Continuous manufacturing of pharmaceuticals offers such benefits as production flexibility, reduced drug product costs, and improved product quality. Moving toward continuous manufacturing requires suitable small-scale equipment, either by development of new equipment or optimization of existing equipment. In primary manufacturing, particle properties are often altered during crystallization and have to be restored during subsequent processing. Drying a crystallized product is one of the most challenging steps, especially since attrition and agglomeration can occur. To that end, we investigated the drying behavior of a crystalline model compound with moisture levels of up to 10 wt % in a corotating twin-screw extruder. The feed mass flows on a piece of small-scale equipment used for pharmaceutical production varied between 0.5 and 2.0 kg/h. Experiments were conducted to evaluate the drying performance in various process settings. Because of a very narrow and consistent residence time distribution, extrusion drying has the potential for pharmaceutical compound drying. In our study, we successfully accomplished drying of a crystalline product with very little agglomeration and/or attrition in some process settings while preserving a crystal size similar to that of the raw material. The reduction in particle size occurred as a result of long residence times (low extruder screw speed) and a decrease in the residual moisture of the product. The aim of our work was to show the potential of extruder drying as a novel continuous manufacturing process for pharmaceuticals and to enable further process development.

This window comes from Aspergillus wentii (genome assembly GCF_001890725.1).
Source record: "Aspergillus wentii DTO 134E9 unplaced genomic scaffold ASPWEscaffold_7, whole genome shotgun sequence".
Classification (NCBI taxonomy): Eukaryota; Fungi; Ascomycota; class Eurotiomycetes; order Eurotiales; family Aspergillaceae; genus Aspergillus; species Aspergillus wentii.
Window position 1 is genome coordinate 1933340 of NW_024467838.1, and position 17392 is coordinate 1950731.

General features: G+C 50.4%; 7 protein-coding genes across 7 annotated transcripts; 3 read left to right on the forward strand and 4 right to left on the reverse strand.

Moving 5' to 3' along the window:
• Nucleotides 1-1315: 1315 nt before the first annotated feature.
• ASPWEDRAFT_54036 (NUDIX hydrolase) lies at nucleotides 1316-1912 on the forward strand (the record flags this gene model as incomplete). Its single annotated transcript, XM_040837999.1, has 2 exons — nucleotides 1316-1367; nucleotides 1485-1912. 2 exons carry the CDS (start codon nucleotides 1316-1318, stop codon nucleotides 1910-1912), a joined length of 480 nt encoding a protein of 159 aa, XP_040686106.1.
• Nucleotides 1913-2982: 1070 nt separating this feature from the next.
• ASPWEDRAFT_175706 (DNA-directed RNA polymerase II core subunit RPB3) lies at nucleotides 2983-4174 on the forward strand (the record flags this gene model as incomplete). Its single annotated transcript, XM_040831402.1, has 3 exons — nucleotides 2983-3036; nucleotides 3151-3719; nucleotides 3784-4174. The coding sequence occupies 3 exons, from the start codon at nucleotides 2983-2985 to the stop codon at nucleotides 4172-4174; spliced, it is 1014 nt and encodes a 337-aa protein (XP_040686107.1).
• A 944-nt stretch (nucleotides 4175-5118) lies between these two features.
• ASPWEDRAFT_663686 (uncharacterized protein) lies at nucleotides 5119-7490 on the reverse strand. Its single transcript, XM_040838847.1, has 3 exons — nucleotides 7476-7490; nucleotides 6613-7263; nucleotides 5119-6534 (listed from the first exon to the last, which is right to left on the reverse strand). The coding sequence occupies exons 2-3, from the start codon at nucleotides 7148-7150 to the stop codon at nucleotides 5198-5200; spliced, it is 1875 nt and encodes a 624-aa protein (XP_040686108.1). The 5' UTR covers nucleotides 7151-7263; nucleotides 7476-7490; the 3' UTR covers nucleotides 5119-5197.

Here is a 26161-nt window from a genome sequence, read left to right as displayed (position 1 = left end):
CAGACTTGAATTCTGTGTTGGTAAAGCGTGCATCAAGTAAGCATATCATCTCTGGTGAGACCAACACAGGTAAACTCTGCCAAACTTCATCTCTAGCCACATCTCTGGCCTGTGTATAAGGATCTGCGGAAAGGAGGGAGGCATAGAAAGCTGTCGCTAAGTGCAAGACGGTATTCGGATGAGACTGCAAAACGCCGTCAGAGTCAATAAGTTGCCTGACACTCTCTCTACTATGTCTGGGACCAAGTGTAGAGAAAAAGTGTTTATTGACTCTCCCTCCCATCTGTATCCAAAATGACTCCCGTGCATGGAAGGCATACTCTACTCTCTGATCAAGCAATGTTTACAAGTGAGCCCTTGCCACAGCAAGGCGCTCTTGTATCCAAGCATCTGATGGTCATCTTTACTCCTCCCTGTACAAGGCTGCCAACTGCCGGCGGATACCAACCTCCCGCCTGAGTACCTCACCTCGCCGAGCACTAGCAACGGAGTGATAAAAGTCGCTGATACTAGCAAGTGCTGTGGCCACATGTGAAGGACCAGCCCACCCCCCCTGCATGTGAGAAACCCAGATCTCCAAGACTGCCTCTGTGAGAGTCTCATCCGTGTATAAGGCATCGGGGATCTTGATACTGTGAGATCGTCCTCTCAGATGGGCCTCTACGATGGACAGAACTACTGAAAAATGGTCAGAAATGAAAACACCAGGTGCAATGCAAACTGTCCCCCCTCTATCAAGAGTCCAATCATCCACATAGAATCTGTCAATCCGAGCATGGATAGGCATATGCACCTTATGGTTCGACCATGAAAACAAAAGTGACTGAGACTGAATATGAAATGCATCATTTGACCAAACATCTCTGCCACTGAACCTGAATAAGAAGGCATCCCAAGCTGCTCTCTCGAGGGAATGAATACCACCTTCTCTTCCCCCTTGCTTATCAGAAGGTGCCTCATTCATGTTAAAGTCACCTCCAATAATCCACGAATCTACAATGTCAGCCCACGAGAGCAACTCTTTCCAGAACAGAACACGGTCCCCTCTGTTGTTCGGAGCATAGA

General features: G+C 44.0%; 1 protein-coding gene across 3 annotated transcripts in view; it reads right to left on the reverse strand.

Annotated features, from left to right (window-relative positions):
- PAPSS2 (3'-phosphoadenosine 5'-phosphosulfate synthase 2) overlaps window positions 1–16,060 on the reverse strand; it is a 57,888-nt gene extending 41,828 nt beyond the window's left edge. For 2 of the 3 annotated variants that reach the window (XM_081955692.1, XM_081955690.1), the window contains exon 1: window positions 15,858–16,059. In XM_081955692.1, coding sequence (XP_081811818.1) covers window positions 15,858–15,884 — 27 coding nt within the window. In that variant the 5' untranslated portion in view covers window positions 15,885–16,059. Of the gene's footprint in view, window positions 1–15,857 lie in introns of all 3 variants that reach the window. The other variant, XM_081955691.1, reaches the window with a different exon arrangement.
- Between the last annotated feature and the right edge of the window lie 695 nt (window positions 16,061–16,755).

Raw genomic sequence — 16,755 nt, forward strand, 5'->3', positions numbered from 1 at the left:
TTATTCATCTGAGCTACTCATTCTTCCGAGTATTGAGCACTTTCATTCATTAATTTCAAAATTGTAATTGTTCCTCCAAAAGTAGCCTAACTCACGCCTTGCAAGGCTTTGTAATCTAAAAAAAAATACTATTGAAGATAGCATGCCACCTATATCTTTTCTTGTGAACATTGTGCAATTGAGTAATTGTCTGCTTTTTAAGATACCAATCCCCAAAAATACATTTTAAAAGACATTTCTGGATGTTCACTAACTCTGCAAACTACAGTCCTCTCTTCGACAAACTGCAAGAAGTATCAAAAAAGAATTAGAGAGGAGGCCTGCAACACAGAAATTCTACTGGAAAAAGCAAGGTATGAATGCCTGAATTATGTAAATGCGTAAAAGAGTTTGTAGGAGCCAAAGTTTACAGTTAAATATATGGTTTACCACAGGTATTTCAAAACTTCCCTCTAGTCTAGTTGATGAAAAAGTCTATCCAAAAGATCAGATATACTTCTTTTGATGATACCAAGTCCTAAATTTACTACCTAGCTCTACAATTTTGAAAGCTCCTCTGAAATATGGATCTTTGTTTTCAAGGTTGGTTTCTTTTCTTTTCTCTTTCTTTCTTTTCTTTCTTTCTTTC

ASJC Scopus subject areas
- Physical and Theoretical Chemistry
- Organic Chemistry